S. A. Tjosvold and
D. L. Chambers, University of California Cooperative Extension, Watsonville;
E. J. Fichtner, Department of Plant Pathology, University of California, Davis;
S. T. Koike, University of California Cooperative Extension, Salinas; and
S. R. Mori, United States Department of Agriculture Forest Service Pacific Southwest Research Station, Albany, CA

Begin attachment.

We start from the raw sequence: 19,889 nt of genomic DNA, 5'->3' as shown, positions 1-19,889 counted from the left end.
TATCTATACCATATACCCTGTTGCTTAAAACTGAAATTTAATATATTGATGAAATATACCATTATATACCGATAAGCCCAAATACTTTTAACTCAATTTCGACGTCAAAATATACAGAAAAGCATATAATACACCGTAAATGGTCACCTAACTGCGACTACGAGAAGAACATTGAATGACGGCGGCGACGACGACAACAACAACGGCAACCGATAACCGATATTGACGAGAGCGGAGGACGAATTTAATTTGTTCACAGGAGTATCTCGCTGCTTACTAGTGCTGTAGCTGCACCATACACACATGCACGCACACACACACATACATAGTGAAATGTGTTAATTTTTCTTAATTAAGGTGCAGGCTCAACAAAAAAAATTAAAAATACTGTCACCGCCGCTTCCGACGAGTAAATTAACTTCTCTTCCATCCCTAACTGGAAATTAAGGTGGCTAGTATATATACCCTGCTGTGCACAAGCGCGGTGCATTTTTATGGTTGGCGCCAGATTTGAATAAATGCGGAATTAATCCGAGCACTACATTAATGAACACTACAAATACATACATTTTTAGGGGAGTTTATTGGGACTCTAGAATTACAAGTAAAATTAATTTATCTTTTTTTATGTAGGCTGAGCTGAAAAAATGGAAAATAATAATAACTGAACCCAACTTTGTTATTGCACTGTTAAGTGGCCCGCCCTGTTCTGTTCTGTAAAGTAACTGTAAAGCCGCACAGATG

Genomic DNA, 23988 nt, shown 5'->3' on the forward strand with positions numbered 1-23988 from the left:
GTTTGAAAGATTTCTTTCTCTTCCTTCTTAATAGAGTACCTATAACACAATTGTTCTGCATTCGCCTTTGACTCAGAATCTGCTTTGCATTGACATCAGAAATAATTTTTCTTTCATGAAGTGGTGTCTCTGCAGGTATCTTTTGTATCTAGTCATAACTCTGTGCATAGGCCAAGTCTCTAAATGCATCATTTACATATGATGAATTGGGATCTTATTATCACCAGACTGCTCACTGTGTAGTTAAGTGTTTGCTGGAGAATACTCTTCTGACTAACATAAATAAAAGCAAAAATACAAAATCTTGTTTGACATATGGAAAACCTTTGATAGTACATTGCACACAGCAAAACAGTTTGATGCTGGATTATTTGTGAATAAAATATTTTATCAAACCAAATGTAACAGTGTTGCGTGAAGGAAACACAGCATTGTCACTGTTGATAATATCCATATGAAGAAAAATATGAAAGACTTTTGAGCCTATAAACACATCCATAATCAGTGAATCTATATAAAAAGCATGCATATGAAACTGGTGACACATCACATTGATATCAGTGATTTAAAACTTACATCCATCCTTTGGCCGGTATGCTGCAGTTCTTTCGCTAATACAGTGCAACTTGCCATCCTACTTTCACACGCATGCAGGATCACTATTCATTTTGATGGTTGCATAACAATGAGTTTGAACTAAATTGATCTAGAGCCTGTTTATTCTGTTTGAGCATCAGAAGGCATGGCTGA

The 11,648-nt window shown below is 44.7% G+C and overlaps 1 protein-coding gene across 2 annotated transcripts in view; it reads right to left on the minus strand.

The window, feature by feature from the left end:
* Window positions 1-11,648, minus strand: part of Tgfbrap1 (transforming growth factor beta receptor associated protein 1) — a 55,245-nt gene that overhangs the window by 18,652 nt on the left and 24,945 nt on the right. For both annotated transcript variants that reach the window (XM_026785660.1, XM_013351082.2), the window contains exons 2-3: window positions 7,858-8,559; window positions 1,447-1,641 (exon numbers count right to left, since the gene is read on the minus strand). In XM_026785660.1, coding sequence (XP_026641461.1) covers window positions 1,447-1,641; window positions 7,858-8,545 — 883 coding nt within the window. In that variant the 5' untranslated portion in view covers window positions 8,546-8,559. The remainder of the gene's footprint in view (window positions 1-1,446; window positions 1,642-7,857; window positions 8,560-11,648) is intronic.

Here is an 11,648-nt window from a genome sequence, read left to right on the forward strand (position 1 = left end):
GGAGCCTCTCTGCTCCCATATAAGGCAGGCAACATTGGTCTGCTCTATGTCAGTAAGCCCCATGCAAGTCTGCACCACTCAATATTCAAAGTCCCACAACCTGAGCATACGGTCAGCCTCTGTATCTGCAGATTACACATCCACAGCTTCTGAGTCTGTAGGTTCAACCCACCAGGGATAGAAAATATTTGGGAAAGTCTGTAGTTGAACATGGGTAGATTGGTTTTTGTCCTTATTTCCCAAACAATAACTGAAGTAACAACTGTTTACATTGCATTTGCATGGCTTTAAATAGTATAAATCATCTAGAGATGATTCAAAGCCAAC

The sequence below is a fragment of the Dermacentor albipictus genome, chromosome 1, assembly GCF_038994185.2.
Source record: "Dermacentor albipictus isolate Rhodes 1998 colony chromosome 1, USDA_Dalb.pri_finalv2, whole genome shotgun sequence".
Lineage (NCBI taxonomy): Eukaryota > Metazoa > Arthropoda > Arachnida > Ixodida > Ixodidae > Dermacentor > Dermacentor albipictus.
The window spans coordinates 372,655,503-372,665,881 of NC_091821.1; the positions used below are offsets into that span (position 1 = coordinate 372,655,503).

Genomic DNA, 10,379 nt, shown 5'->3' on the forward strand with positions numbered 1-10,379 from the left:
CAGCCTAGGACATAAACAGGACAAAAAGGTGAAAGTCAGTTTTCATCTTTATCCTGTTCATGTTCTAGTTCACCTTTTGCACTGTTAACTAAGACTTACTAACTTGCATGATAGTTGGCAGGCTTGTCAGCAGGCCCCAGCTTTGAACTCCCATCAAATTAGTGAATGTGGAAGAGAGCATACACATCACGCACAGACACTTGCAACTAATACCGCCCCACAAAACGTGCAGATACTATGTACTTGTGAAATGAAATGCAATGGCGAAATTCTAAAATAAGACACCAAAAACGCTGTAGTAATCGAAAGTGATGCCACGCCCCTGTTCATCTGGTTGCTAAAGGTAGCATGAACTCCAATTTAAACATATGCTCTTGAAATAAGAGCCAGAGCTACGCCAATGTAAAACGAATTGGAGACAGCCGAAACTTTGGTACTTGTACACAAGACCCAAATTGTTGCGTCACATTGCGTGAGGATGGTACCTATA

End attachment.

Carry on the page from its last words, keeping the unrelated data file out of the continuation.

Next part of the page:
Phytophthora ramorum has been found in potting media of containerized plants; however, the role of infested media on disease development under nursery conditions is unknown. This study assesses pathogen survival, sporulation, and infectivity to rhododendron plants in nursery pots with infected leaf litter that were maintained under greenhouse and field conditions. The influence of environmental conditions and irrigation method on disease incidence was also assessed. Infected leaf disks were buried below the soil surface of potted rhododendrons and retrieved at approximately 10-week intervals for up to 66 weeks. Pathogen survival was assessed by either isolation or induction of sporulation in water over three experimental periods. P. ramorum was recovered from infected leaf disks incubated in planted pots for longer than 1 year. Chlamydospores and sporangia formed on hydrated leaf disks but relative production of each spore type varied with the duration of incubation in soil. Root infections were detected after 40 weeks in infested soil. Foliar infections developed on lower leaves but only after spring rain events. Sprinkler irrigation promoted the development of foliar infections; no disease incidence was observed in drip-irrigated plants unless foliage was in direct contact with infested soil. Management implications are discussed.